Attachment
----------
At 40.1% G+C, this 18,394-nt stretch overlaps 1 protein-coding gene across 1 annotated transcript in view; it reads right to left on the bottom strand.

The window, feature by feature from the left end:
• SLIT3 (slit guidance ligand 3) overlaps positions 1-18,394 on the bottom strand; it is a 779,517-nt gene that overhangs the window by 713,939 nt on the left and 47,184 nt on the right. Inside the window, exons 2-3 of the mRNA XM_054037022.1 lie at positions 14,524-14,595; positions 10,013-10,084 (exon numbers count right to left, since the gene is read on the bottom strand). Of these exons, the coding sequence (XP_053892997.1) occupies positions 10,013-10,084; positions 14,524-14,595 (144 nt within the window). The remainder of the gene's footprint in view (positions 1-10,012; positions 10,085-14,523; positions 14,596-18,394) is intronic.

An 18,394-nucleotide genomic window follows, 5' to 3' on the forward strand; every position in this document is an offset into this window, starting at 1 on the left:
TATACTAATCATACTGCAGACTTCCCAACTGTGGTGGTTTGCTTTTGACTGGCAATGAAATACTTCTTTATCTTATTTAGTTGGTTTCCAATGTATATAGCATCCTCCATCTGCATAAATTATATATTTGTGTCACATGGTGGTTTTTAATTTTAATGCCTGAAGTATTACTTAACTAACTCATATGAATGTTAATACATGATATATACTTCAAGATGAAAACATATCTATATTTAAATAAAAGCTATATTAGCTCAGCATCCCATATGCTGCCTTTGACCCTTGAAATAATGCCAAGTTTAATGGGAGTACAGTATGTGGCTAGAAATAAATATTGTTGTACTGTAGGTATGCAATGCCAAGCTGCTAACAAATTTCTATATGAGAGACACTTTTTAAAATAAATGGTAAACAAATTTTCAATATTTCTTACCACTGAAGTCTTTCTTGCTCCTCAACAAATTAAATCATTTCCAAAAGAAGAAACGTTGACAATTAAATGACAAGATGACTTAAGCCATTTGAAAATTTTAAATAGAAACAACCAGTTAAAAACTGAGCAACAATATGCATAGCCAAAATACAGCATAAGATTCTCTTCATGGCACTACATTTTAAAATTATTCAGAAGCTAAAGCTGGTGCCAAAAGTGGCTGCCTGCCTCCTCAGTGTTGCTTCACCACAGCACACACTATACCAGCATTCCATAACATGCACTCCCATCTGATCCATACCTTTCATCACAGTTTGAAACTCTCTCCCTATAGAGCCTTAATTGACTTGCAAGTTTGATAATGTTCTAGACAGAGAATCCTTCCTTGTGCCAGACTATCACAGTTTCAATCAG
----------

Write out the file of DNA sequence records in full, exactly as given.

At 40.1% G+C, this 18,394-nt stretch overlaps 1 protein-coding gene across 1 annotated transcript in view; it reads right to left on the bottom strand.

The window, feature by feature from the left end:
• SLIT3 (slit guidance ligand 3) overlaps positions 1-18,394 on the bottom strand; it is a 779,517-nt gene that overhangs the window by 713,939 nt on the left and 47,184 nt on the right. Inside the window, exons 2-3 of the mRNA XM_054037022.1 lie at positions 14,524-14,595; positions 10,013-10,084 (exon numbers count right to left, since the gene is read on the bottom strand). Of these exons, the coding sequence (XP_053892997.1) occupies positions 10,013-10,084; positions 14,524-14,595 (144 nt within the window). The remainder of the gene's footprint in view (positions 1-10,012; positions 10,085-14,523; positions 14,596-18,394) is intronic.

An 18,394-nucleotide genomic window follows, 5' to 3' on the forward strand; every position in this document is an offset into this window, starting at 1 on the left:
TATACTAATCATACTGCAGACTTCCCAACTGTGGTGGTTTGCTTTTGACTGGCAATGAAATACTTCTTTATCTTATTTAGTTGGTTTCCAATGTATATAGCATCCTCCATCTGCATAAATTATATATTTGTGTCACATGGTGGTTTTTAATTTTAATGCCTGAAGTATTACTTAACTAACTCATATGAATGTTAATACATGATATATACTTCAAGATGAAAACATATCTATATTTAAATAAAAGCTATATTAGCTCAGCATCCCATATGCTGCCTTTGACCCTTGAAATAATGCCAAGTTTAATGGGAGTACAGTATGTGGCTAGAAATAAATATTGTTGTACTGTAGGTATGCAATGCCAAGCTGCTAACAAATTTCTATATGAGAGACACTTTTTAAAATAAATGGTAAACAAATTTTCAATATTTCTTACCACTGAAGTCTTTCTTGCTCCTCAACAAATTAAATCATTTCCAAAAGAAGAAACGTTGACAATTAAATGACAAGATGACTTAAGCCATTTGAAAATTTTAAATAGAAACAACCAGTTAAAAACTGAGCAACAATATGCATAGCCAAAATACAGCATAAGATTCTCTTCATGGCACTACATTTTAAAATTATTCAGAAGCTAAAGCTGGTGCCAAAAGTGGCTGCCTGCCTCCTCAGTGTTGCTTCACCACAGCACACACTATACCAGCATTCCATAACATGCACTCCCATCTGATCCATACCTTTCATCACAGTTTGAAACTCTCTCCCTATAGAGCCTTAATTGACTTGCAAGTTTGATAATGTTCTAGACAGAGAATCCTTCCTTGTGCCAGACTATCACAGTTTCAATCAG